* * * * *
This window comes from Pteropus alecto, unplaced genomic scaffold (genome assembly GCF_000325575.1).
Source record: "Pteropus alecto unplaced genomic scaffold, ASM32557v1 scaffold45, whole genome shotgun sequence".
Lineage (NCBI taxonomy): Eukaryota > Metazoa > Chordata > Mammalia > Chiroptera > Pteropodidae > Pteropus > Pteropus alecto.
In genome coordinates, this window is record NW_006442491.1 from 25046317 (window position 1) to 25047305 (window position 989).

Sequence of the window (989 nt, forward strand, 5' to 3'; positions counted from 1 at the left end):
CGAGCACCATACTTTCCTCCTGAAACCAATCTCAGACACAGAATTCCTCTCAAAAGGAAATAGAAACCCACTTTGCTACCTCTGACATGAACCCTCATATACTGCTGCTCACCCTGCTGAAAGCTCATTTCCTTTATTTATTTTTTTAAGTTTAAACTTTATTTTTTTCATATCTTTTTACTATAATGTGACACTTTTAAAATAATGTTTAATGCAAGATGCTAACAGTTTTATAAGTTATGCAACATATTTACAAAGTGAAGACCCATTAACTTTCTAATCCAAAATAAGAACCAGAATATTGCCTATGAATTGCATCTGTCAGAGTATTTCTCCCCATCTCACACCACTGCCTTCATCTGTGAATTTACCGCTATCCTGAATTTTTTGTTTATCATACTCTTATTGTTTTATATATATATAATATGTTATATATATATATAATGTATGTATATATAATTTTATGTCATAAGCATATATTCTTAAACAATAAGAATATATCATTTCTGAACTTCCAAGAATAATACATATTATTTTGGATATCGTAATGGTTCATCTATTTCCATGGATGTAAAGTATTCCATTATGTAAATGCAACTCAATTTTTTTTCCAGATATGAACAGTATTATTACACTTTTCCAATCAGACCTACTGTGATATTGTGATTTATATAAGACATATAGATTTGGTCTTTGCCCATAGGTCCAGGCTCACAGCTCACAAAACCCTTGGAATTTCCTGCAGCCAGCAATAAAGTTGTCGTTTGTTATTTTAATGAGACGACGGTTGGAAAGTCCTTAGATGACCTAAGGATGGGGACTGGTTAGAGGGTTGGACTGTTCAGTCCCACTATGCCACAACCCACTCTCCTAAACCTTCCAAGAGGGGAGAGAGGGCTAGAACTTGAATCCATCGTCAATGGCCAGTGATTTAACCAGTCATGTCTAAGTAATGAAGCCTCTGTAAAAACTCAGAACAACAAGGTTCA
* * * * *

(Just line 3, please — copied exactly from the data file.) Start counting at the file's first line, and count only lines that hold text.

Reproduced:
Lineage (NCBI taxonomy): Eukaryota > Metazoa > Chordata > Mammalia > Chiroptera > Pteropodidae > Pteropus > Pteropus alecto.